He discovered God was a God of love.
“There was a journey out of depression and finding God and the mountains played a huge part of that.”
But, how could a self-admittedly uncoordinated, unathletic specimen accomplish a feat most Coloradans can maybe say they’ve done 1/58 of?
“I spent the majority of those 24 days scared to death,” Hobbs laughed when asked of his 2013 trip.
“Mentally, that was a very hard 24 days.”
On the peaks, he applied the same self-control he introspectively-willed chucking iron implements at a stake in his backyard, even addressing a fear of heights.
“I taught myself how to mentally stay in control of that innate fear I had,” he said.
Secretly emboldened by his “first athletic accomplishment of note,” Hobbs tucked away the thought of returning for a record until that momentous day in his office in 2015.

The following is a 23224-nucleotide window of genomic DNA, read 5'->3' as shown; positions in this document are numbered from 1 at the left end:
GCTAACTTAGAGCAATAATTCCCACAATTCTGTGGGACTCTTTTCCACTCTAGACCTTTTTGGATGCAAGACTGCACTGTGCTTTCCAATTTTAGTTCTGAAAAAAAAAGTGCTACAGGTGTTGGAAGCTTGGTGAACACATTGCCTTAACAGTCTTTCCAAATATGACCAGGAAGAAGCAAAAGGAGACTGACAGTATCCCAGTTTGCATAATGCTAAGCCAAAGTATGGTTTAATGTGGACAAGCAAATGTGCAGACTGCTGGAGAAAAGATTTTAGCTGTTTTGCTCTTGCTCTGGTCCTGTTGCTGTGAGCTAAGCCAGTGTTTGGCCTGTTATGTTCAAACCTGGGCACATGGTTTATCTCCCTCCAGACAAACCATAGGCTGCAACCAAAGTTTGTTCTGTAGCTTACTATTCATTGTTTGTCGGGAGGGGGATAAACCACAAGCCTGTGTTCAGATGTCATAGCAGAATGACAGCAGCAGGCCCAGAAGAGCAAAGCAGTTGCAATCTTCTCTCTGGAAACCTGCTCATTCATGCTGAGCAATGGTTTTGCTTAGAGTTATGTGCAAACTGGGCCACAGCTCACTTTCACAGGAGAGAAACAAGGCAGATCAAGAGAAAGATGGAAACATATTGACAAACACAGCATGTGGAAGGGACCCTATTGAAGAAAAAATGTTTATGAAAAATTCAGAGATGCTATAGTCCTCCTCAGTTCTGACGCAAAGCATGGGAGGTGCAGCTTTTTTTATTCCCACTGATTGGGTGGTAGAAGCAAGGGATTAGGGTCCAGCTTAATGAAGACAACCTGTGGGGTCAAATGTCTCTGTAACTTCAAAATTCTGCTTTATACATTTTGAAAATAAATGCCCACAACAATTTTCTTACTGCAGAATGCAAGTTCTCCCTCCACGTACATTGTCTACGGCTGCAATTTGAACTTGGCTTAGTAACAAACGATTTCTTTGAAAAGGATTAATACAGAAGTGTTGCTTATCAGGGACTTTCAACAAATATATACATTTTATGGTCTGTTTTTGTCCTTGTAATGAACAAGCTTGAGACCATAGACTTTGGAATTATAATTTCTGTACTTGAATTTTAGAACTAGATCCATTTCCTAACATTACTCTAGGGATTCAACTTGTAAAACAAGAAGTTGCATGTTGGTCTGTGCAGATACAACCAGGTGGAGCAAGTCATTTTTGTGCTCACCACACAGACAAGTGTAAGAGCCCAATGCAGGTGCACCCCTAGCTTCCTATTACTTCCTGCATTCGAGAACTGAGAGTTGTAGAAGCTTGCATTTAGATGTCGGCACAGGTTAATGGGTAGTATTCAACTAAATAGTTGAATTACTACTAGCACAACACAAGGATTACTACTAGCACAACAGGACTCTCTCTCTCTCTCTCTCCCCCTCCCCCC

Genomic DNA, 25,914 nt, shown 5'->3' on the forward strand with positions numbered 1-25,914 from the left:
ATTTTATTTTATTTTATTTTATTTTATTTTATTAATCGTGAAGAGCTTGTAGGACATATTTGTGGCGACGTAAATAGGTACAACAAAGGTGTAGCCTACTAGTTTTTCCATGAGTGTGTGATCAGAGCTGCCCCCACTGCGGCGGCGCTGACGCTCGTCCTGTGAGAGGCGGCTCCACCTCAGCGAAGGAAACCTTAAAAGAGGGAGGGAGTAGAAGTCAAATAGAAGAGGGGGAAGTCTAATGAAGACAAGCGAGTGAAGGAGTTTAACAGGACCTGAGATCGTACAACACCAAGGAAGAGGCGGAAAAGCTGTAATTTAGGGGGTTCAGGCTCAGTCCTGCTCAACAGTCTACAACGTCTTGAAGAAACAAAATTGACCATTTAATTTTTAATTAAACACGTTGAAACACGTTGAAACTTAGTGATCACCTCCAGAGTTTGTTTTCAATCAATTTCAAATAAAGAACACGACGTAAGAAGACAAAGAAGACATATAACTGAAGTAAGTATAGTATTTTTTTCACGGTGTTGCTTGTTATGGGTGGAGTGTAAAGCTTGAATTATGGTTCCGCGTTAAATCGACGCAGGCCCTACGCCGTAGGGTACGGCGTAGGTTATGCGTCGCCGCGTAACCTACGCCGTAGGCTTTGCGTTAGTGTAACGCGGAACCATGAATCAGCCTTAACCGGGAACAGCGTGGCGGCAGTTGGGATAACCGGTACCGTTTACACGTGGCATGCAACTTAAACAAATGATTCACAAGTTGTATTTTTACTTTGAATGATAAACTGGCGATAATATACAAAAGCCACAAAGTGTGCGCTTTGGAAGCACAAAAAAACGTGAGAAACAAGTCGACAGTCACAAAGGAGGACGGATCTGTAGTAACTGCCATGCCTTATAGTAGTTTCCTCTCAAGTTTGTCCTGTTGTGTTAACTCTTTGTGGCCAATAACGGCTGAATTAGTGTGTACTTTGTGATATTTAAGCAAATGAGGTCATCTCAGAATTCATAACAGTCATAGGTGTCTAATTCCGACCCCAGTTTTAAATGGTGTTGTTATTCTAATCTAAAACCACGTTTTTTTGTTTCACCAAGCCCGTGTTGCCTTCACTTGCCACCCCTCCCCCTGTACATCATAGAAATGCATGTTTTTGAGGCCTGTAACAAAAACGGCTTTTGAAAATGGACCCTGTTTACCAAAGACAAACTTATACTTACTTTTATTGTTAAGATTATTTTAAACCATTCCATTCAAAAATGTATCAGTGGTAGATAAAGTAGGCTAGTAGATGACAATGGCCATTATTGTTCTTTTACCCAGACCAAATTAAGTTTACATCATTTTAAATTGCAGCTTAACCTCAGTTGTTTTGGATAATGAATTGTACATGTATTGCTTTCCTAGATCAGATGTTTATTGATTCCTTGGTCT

“After seeing that article, I decided that this was what I wanted to do,” he said.
“It was a very specific memory,” he continued, pausing to gather his words.
“I was tired of the sportcoat.”
Preparing for the worst two weeks ever
Between 2019-2021, Hobbs accumulated 6,000 miles of driving, bagging over 100 summits while scouting routes and developing his plan. He analyzed Hamilton’s route, spending hundreds of hours behind a computer, eventually concocting a spreadsheet that would make Kirk Cousins blush — with every minute of his record attempt accounted for.
“Of course, that kind of went to hell on the first day,” he laughed.